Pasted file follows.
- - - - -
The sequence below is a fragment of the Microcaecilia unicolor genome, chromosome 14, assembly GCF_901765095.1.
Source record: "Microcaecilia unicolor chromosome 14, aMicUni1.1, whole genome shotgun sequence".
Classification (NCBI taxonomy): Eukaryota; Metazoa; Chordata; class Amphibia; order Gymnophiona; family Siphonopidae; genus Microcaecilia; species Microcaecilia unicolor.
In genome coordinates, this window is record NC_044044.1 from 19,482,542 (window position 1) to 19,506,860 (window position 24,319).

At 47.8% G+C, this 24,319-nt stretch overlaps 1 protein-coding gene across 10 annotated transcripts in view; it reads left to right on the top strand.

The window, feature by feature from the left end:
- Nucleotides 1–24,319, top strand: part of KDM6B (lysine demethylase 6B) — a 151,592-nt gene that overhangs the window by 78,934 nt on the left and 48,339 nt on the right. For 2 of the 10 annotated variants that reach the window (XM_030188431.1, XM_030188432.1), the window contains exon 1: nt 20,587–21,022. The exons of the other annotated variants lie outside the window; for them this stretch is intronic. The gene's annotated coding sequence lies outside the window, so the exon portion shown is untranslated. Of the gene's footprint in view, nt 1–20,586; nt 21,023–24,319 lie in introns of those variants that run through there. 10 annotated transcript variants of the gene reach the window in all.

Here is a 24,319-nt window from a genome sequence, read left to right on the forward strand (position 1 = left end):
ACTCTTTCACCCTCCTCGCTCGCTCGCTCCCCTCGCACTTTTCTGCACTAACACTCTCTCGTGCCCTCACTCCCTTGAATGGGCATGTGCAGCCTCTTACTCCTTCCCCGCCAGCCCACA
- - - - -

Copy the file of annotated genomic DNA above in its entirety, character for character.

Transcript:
The sequence below is a fragment of the Microcaecilia unicolor genome, chromosome 14, assembly GCF_901765095.1.
Source record: "Microcaecilia unicolor chromosome 14, aMicUni1.1, whole genome shotgun sequence".
Classification (NCBI taxonomy): Eukaryota; Metazoa; Chordata; class Amphibia; order Gymnophiona; family Siphonopidae; genus Microcaecilia; species Microcaecilia unicolor.
In genome coordinates, this window is record NC_044044.1 from 19,482,542 (window position 1) to 19,506,860 (window position 24,319).

At 47.8% G+C, this 24,319-nt stretch overlaps 1 protein-coding gene across 10 annotated transcripts in view; it reads left to right on the top strand.

The window, feature by feature from the left end:
- Nucleotides 1–24,319, top strand: part of KDM6B (lysine demethylase 6B) — a 151,592-nt gene that overhangs the window by 78,934 nt on the left and 48,339 nt on the right. For 2 of the 10 annotated variants that reach the window (XM_030188431.1, XM_030188432.1), the window contains exon 1: nt 20,587–21,022. The exons of the other annotated variants lie outside the window; for them this stretch is intronic. The gene's annotated coding sequence lies outside the window, so the exon portion shown is untranslated. Of the gene's footprint in view, nt 1–20,586; nt 21,023–24,319 lie in introns of those variants that run through there. 10 annotated transcript variants of the gene reach the window in all.

Here is a 24,319-nt window from a genome sequence, read left to right on the forward strand (position 1 = left end):
ACTCTTTCACCCTCCTCGCTCGCTCGCTCCCCTCGCACTTTTCTGCACTAACACTCTCTCGTGCCCTCACTCCCTTGAATGGGCATGTGCAGCCTCTTACTCCTTCCCCGCCAGCCCACA